If the School Reform Commission and Chief Recovery Officer Thomas Knudsen have their way, we may witness the end of public education in Philadelphia. A five-year plan proposed by Philadelphia School District officials calls for the overhaul of virtually every element of the system — from finances to academics to central management. These drastic changes suggest to many that the district is intent on expediting the privatization of its schools, despite its promises to stay the traditional route and invest in neighborhoods and communities. This plan mandates:
The closing of 64 neighborhood schools in the next five years.
The movement of thousands of students from traditional neighborhood schools to charter schools with 40 percent of all Philadelphia students attending charters by 2017.
"Modernizing" custodial, transportation and maintenance services by threatening district workers with layoffs if they don't agree to accept LESS than what private companies, already in negotiations with district, are asking.
Decentralizing the district into "Achievement Networks" with 25 schools, not necessarily in the same geographic area, in each. Decisions about curricula, discipline, staffing and supplies would be made within each network. District officials have admitted that this new system would do nothing to lessen the deficit.
There is no assurance that these Achievement Networks will be funded equitably. A bidding process — yet to be explained by the SRC or Mr. Knudsen — would determine who controls each network. Anyone may be chosen: former district personnel; charter-school operators; corporations such as Mosaica, KIPP and Kenny Gamble's Universal; or politicians, including State Rep. Dwight Evans, who last year bullied the CEO of one charter school behind closed doors in order to override the choice of parents at Martin Luther King High School.
How have we arrived at a point where the public-school system can be auctioned off to the lowest bidder?
Many who have attended recent SRC meetings are not completely surprised by the sudden appearance of this draconian plan. While billing themselves as more transparent, the SRC has voted on a number of crucial resolutions, including the adoption of the Great Schools Compact, with little or no public discussion. Community meetings, which should have been scheduled prior to the presentation of this latest plan, are being held this month, giving the public just a few weeks to read its hundreds of pages (online) and have their say.
Despite their frequent protestations that charter schools are public schools, charters are, in reality, private schools taking public dollars. They are run by private citizens and corporations who have little accountability to the citizens of Philadelphia who pay for them. Taxpayers are not permitted to know the salaries of their CEOs or staff, whether they have the required level of certified teachers, or whether those teachers are assigned to teach the subject in which they are certified.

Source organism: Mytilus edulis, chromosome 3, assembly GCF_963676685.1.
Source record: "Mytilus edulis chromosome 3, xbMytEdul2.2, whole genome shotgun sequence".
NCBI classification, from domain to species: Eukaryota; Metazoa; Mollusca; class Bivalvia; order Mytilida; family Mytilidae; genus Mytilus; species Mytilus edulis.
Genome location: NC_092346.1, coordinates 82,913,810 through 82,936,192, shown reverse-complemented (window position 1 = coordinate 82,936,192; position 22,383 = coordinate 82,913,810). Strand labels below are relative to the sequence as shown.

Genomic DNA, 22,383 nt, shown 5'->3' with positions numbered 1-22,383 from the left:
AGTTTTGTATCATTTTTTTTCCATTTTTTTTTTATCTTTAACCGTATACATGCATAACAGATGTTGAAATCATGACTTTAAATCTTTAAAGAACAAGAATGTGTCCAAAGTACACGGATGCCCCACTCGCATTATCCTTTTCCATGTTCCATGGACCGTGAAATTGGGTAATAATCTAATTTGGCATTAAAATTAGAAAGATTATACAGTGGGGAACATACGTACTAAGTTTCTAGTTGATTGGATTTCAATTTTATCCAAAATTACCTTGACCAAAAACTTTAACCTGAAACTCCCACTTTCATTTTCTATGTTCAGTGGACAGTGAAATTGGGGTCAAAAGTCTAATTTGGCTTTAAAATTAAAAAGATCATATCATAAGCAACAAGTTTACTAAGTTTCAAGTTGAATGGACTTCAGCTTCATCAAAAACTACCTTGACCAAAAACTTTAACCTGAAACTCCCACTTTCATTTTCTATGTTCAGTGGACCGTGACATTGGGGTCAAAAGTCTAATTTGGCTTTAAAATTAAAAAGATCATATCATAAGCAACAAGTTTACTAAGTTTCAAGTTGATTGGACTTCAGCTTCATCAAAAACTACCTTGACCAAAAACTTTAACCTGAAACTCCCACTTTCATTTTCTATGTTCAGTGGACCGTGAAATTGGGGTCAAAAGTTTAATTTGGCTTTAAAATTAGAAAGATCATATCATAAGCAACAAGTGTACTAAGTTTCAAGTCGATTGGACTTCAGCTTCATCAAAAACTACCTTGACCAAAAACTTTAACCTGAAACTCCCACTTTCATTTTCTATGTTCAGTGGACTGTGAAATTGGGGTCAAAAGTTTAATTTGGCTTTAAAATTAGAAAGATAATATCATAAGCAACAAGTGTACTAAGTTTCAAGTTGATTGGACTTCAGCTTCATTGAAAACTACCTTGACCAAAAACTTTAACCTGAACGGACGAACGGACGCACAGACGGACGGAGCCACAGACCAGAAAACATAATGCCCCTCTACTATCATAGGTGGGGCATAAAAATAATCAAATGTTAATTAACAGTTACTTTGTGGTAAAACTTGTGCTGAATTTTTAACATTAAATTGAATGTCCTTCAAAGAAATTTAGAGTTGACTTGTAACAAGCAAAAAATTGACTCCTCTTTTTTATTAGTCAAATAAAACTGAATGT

News about the academic achievement of charter schools is hardly encouraging. According to data compiled at Stanford University, "charter school performance in Pennsylvania lagged in growth compared to traditional public schools." A recent study by the National Center for the Study of Privatization in Education has found that charter schools spend an average of $774 more on administration (including public relations and real estate), and $1,140 less on instruction, than traditional public schools. Several stories have been published in the local press about the criminal activities of charter CEOs and the abandonment of its entire student body by one cyber-charter.
Why does the SRC want to revoke the right of every family to attend their neighborhood school and replace that right with a chance to win a lottery for a seat in a charter school? Will families, particularly those with special-needs children, have to go shopping for the network that has the best programs and curricula for their children? Will networks have the option to teach, say, intelligent design rather than evolution, or the superiority of one culture over another? The most important question we now face is: Will our schools be able to remain a unifying force in our society or will they widen the gulf between haves and have-nots?
Since the onset of the privatization movement, entire school districts, including Philadelphia's, have been placed in the hands of those with no degree or experience in education. The School Reform Commission has appointed the former head of the Philadelphia Gas Works to decide the future of Philadelphia's schools. Mr. Knudsen may know how to send out a utility bill or shut off someone's gas, but only a city that is abdicating its responsibility to its children would allow him to decide what is best for the education of our children. n
Lisa Haver is a retired teacher, education activist and writer. Email her at firstname.lastname@example.org.